Need treatment? Find help or get online counseling right now!

Archives for January, 2013


Working Tirelessly to be More Creative

Part of the widely-circulated comments by Pearl Buck (winner of a Nobel Prize in Literature in 1938) includes this: "The truly creative mind the overpowering necessity to create, create, create — so that without the creating of music or poetry or books or buildings or something of meaning, their very breath is cut off… By some strange, unknown, inward urgency they are not really alive unless they are creating.”

That "inward urgency" is...
Continue Reading

Creative Thinking

How To Be More Creative – A List By Gail McMeekin

There are many ideas in the Creative Mind posts - not to mention all over the Internet - for how to develop creativity.

It can be helpful to make use of some of the most basic concepts.
“Simplicity is the ultimate sophistication.” Leonardo da Vinci
From post: Thinking Like Leonardo Da Vinci.

Gail McMeekin, , is author of a number of books, including The 12 Secrets of Highly Successful...
Continue Reading


Can Trauma Enhance Creativity?

In addition to all the destructive consequences that may follow traumatic experience, some people say it also has power to encourage creative expression.

The photo is of the late actor Charles Durning (1923–2012) who reportedly appeared in over 200 movies, television shows and plays.

In World War II, he was severely wounded by shrapnel, and also engaged a very young German soldier in hand-to-hand combat.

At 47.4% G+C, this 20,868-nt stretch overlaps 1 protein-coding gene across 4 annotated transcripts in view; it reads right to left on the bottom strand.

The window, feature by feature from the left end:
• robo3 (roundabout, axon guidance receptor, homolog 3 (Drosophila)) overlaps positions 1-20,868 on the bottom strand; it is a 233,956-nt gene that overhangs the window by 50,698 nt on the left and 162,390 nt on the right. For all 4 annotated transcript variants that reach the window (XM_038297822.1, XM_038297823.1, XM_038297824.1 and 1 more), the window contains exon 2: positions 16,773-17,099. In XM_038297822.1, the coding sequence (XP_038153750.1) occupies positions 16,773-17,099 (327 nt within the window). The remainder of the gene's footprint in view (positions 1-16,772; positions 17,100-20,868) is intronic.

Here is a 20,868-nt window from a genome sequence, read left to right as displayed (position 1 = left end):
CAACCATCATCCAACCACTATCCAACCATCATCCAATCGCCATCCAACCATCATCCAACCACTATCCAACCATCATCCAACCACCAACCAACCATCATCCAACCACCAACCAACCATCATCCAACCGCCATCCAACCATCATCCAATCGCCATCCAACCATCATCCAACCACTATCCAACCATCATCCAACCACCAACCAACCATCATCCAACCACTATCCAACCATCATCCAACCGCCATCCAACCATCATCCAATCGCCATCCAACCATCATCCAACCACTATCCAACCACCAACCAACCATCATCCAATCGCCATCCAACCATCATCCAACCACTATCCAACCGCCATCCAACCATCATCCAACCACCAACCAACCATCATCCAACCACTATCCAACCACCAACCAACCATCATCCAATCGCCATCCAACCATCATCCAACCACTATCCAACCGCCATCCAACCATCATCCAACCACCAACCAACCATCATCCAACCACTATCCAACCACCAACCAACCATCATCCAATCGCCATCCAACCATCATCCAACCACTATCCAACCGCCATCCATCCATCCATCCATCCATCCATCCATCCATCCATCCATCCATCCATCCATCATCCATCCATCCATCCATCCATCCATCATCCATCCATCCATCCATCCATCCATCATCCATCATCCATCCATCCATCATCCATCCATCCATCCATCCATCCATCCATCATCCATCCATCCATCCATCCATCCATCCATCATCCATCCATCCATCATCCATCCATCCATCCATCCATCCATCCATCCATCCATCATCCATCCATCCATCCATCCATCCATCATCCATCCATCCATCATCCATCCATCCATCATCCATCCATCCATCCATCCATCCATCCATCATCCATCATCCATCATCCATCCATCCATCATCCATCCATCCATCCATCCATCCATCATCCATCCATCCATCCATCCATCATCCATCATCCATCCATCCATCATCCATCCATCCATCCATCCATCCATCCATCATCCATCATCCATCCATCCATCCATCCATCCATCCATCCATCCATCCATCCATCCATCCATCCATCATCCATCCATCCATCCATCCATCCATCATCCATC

After killing the boy,...
Continue Reading

Life circumstances

Cynthia Waring on Bodywork and Healing

"Writing is so difficult, that if it doesn’t heal you in the doing of it it isn’t worth the trouble."
That is a quote by massage therapist, author, artist and teacher Cynthia Waring.

In her book and one-woman play, both titled “Bodies Unbound”, she relates the story of her life and growth as a therapist and artist, her journey of self-discovery and healing from childhood trauma and abuse.

In the process, she invites the audience and reader...
Continue Reading

Creative Thinking

Creative People Cross Boundaries – Part 2

How does the intensity, complexity and "border-crossing" of creative people encourage being more creative?

Creative people often have personalities and inner experiences that are intense and beyond ordinary in multiple ways. [Read Part 1.]

Creativity author and teacher Ken Robinson thinks "To realize our true creative potential—in our organizations, in our schools and in our communities—we need to think differently about ourselves and...
Continue Reading


Creative People Cross Boundaries

Creative people often have personalities and inner experiences that are intense and beyond ordinary in multiple ways.

"I’ve been accused of being ‘too much’ all my life. Too loud, too fast, too smart, too multi-talented, too audacious."

Writing and creativity coach Cynthia Morris goes on to write, "I’ve never been able to live according to that external standard of ‘just right’…It’s the job of the artist and writer to reflect what they see and feel. This...
Continue Reading

• Resources - Books Sites

Developing Creativity: Notable Research and Books in 2012

In a recent Creativity Post article, science writer Sam McNerney provides a stimulating and encouraging overview of a "renaissance in creativity in both the lab and the pages of popular books and magazines."

He says that "Cognitive flexibility, the ability to switch between thinking about two concepts or consider multiple perspectives simultaneously" is a "popular topic in the neuroscience world."

Darya Zabelina, a creativity researcher at Northwestern University told him “a lot of people...
Continue Reading

Creative Thinking

Should You Write What You Know?

It may be advice often given to writers, but is the idea to "write what you know" always understood, and valuable for creating good work?

In his post “Write what you know” – the most misunderstood piece of good advice, ever., Jason Gots comments that writer Nathan Englander "says that 'write what you know' is one of the best and most misunderstood pieces of advice, ever.

"It paralyzes aspiring authors into thinking...
Continue Reading